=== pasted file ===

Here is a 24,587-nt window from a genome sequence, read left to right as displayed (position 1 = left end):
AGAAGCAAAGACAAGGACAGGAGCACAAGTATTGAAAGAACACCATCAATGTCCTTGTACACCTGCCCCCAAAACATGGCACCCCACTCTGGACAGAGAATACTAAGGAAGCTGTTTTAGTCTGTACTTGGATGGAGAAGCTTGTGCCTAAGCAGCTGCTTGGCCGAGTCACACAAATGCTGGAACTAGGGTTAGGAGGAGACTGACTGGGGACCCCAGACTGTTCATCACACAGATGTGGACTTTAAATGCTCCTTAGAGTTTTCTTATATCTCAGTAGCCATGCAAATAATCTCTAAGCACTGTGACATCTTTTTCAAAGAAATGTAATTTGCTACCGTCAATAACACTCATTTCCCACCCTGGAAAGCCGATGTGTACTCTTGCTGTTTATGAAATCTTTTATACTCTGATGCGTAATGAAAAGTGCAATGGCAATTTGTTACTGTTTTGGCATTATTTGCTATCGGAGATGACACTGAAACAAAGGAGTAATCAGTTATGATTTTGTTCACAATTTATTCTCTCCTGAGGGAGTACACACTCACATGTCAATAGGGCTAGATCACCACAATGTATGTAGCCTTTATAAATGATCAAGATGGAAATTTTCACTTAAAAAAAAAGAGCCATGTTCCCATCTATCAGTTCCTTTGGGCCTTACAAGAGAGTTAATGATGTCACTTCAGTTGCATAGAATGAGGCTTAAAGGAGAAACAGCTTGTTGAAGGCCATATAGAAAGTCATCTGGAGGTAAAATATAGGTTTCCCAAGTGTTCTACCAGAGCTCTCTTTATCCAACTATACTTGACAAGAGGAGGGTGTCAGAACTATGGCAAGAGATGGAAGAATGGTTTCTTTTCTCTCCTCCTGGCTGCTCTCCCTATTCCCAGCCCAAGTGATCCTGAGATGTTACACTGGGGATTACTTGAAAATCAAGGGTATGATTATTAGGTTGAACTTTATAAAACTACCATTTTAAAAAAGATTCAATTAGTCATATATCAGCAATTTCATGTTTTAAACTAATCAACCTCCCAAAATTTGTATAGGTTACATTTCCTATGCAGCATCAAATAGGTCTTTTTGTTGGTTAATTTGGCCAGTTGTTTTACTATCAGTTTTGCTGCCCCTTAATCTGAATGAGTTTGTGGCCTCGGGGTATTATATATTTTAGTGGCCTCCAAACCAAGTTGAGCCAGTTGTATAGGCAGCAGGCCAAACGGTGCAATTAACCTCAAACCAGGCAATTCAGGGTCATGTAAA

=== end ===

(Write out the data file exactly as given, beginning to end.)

Here is a 24,587-nt window from a genome sequence, read left to right as displayed (position 1 = left end):
AGAAGCAAAGACAAGGACAGGAGCACAAGTATTGAAAGAACACCATCAATGTCCTTGTACACCTGCCCCCAAAACATGGCACCCCACTCTGGACAGAGAATACTAAGGAAGCTGTTTTAGTCTGTACTTGGATGGAGAAGCTTGTGCCTAAGCAGCTGCTTGGCCGAGTCACACAAATGCTGGAACTAGGGTTAGGAGGAGACTGACTGGGGACCCCAGACTGTTCATCACACAGATGTGGACTTTAAATGCTCCTTAGAGTTTTCTTATATCTCAGTAGCCATGCAAATAATCTCTAAGCACTGTGACATCTTTTTCAAAGAAATGTAATTTGCTACCGTCAATAACACTCATTTCCCACCCTGGAAAGCCGATGTGTACTCTTGCTGTTTATGAAATCTTTTATACTCTGATGCGTAATGAAAAGTGCAATGGCAATTTGTTACTGTTTTGGCATTATTTGCTATCGGAGATGACACTGAAACAAAGGAGTAATCAGTTATGATTTTGTTCACAATTTATTCTCTCCTGAGGGAGTACACACTCACATGTCAATAGGGCTAGATCACCACAATGTATGTAGCCTTTATAAATGATCAAGATGGAAATTTTCACTTAAAAAAAAAGAGCCATGTTCCCATCTATCAGTTCCTTTGGGCCTTACAAGAGAGTTAATGATGTCACTTCAGTTGCATAGAATGAGGCTTAAAGGAGAAACAGCTTGTTGAAGGCCATATAGAAAGTCATCTGGAGGTAAAATATAGGTTTCCCAAGTGTTCTACCAGAGCTCTCTTTATCCAACTATACTTGACAAGAGGAGGGTGTCAGAACTATGGCAAGAGATGGAAGAATGGTTTCTTTTCTCTCCTCCTGGCTGCTCTCCCTATTCCCAGCCCAAGTGATCCTGAGATGTTACACTGGGGATTACTTGAAAATCAAGGGTATGATTATTAGGTTGAACTTTATAAAACTACCATTTTAAAAAAGATTCAATTAGTCATATATCAGCAATTTCATGTTTTAAACTAATCAACCTCCCAAAATTTGTATAGGTTACATTTCCTATGCAGCATCAAATAGGTCTTTTTGTTGGTTAATTTGGCCAGTTGTTTTACTATCAGTTTTGCTGCCCCTTAATCTGAATGAGTTTGTGGCCTCGGGGTATTATATATTTTAGTGGCCTCCAAACCAAGTTGAGCCAGTTGTATAGGCAGCAGGCCAAACGGTGCAATTAACCTCAAACCAGGCAATTCAGGGTCATGTAAA